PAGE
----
The False Promise of Thrift Companies

Thrifting is booming, but companies specializing in secondhand apparel are struggling to grow alongside the overall market.
July 20, 2024
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white girl holding up shirt in thrift store

Americans give away 70 pounds of clothes annually, and everybody, especially younger generations, loves thrifting.

The U.S. secondhand apparel market is projected to reach $73 billion by 2028, increasing at an average of 11% annually.

Even in a hot market, companies specializing in secondhand apparel haven’t been able to create a compelling investment case:

  • ThredUp, an online thrift store, is down ~25% year-to-date
  • Savers Value Village, a brick-and-mortar thrift store chain, is down ~29% year-to-date
  • RealReal, an online luxury thrift store, is up ~67% year-to-date but still down ~88% all time.

While each thrift store's business model presents unique challenges, one consistent problem in the industry is balancing quantity with quality. Many items don’t sell, and some don’t even end up on the sales floor.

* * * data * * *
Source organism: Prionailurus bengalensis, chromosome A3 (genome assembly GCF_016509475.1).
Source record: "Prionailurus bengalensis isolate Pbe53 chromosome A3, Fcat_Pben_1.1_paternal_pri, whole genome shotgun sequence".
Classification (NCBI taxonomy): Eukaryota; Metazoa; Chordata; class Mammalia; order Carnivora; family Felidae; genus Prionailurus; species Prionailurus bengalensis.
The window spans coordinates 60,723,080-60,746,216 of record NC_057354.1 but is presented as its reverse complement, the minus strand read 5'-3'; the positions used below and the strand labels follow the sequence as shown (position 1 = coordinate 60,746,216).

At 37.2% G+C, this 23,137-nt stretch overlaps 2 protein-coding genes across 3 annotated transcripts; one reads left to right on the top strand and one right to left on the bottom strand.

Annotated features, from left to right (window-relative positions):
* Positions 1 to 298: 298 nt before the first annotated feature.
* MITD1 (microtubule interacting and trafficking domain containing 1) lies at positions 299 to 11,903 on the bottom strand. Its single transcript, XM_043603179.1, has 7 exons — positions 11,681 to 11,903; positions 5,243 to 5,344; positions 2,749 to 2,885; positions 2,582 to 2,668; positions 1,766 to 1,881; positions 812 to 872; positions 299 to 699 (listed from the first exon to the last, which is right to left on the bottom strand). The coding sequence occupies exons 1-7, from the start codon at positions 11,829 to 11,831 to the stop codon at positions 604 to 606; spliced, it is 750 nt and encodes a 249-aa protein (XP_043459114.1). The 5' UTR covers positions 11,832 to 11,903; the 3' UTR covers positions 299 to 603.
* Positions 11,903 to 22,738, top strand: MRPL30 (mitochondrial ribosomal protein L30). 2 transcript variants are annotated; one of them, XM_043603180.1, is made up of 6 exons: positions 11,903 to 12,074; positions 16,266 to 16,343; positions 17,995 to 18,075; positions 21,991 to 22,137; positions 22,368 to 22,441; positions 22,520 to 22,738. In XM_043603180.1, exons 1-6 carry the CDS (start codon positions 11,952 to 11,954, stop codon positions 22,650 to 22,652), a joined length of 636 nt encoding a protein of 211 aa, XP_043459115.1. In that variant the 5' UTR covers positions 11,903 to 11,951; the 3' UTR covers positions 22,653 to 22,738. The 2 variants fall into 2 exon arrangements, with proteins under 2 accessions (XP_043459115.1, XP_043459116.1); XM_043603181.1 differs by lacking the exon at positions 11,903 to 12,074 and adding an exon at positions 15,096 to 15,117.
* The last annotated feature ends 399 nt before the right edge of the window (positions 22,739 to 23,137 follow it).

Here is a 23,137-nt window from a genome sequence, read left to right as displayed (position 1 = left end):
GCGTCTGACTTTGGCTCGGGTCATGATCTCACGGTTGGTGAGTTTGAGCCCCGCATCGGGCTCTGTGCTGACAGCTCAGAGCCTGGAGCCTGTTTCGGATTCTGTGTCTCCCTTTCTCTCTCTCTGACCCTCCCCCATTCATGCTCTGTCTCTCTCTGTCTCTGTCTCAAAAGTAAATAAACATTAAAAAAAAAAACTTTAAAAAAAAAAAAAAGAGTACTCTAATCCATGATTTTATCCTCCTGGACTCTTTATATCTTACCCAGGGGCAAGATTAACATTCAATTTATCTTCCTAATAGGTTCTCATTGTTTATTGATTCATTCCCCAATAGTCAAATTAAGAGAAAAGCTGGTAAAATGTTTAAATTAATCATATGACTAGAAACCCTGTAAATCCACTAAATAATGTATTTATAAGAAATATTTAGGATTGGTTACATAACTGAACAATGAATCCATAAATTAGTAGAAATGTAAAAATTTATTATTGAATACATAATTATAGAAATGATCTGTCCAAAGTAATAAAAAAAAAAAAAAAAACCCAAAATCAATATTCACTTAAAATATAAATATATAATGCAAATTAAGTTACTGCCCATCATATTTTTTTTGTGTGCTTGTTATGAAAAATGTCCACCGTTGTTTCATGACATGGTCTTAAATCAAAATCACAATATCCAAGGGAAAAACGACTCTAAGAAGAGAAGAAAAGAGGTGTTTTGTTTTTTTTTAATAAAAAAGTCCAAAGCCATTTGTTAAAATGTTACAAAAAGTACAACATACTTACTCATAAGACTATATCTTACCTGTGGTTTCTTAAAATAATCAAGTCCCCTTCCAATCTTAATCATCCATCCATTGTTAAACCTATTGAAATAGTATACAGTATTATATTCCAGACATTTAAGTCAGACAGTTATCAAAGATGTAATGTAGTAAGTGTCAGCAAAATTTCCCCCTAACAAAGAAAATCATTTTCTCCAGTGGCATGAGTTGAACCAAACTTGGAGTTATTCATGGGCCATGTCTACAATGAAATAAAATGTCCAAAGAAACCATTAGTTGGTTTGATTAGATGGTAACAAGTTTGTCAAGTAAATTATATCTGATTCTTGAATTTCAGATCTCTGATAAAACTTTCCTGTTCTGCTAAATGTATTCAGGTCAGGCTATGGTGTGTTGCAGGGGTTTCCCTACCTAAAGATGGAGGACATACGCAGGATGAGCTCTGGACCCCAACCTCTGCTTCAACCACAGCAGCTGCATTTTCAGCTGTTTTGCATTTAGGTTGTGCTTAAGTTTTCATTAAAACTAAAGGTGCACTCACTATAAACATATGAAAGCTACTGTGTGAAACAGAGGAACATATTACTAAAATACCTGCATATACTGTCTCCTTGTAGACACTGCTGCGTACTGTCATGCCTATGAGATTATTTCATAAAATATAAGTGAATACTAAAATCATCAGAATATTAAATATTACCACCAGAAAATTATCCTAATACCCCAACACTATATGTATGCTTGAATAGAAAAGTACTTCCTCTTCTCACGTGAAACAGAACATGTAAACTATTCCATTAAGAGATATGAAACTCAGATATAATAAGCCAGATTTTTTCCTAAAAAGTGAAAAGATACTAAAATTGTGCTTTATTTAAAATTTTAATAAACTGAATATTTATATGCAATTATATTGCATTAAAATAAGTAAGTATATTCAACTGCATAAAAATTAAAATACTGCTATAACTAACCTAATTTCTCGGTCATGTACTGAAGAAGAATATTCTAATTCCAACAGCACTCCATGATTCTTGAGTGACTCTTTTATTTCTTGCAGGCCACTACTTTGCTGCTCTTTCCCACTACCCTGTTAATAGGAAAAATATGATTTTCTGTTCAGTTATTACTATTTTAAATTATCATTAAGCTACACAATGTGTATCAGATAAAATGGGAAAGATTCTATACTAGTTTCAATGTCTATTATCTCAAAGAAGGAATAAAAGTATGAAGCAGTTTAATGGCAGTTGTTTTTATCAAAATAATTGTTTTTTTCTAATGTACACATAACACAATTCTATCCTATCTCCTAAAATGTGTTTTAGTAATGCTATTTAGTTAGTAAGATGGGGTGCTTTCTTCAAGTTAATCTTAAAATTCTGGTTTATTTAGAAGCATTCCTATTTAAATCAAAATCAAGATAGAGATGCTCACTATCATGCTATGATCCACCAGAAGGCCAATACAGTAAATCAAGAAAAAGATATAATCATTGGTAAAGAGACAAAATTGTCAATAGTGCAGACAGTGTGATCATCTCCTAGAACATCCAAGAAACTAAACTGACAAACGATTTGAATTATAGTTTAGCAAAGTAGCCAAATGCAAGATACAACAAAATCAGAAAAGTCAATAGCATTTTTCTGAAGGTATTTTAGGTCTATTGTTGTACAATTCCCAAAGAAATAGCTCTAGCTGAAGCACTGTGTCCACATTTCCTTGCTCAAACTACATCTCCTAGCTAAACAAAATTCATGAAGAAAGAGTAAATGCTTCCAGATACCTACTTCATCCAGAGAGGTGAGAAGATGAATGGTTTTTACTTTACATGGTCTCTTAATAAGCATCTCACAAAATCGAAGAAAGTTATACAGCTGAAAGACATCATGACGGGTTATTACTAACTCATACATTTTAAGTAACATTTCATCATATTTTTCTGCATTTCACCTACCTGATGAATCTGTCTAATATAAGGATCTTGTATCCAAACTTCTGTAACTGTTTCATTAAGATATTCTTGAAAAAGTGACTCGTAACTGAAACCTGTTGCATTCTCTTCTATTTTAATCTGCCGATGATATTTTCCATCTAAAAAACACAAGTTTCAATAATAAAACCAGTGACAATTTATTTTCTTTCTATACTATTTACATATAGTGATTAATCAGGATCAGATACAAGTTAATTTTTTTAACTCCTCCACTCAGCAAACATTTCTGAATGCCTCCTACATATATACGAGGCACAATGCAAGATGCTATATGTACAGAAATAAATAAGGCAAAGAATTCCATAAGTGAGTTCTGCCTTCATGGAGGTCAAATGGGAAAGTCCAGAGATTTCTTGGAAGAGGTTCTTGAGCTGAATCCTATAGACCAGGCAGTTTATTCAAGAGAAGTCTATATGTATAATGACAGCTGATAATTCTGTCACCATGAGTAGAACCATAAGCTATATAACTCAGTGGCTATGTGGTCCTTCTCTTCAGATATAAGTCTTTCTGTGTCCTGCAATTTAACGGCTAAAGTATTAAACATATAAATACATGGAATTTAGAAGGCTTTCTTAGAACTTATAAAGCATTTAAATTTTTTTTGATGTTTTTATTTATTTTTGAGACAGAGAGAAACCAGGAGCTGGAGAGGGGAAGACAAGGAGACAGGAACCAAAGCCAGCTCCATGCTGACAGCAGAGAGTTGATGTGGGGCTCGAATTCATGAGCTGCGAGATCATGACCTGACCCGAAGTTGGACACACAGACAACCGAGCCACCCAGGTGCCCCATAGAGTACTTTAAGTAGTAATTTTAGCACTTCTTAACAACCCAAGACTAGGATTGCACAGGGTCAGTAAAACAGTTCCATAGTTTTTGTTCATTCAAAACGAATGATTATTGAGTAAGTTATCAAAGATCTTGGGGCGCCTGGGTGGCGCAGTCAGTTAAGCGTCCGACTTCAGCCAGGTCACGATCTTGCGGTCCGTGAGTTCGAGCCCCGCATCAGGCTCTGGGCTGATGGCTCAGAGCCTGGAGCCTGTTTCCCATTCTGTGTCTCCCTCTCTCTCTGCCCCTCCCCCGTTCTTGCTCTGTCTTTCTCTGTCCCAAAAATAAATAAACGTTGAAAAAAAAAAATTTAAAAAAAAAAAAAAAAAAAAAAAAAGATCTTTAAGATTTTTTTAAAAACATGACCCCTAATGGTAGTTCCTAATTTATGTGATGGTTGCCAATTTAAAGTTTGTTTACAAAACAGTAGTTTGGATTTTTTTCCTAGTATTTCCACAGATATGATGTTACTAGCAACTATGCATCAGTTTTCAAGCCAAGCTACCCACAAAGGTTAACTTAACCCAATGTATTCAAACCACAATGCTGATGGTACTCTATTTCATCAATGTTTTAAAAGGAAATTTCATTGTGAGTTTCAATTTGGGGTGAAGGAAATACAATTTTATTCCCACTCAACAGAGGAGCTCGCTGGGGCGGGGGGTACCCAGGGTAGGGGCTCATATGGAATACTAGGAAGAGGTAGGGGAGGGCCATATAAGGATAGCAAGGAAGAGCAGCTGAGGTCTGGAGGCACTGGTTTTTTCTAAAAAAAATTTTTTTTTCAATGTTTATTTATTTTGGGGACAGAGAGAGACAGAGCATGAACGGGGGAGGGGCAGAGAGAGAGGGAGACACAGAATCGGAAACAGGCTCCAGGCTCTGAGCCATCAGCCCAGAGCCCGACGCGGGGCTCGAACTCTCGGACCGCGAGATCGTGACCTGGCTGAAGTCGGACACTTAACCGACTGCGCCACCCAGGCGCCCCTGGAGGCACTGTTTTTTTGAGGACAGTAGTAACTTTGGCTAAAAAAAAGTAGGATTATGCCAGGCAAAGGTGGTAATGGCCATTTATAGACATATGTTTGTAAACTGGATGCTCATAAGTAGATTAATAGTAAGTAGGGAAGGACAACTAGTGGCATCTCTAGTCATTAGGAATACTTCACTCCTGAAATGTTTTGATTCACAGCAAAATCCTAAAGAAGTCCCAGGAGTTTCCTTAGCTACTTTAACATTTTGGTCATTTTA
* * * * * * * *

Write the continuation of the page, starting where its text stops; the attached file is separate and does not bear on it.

In response to the quality challenge, RealReal tweaked its commission structure to incentivize consignors to send in more expensive items, and Savers is trying to snag higher-quality items by placing drop-off trailers near locations frequented by wealthier shoppers. 

So far, secondhand apparel companies hold more promise than substance and have grown slower than the overall market.

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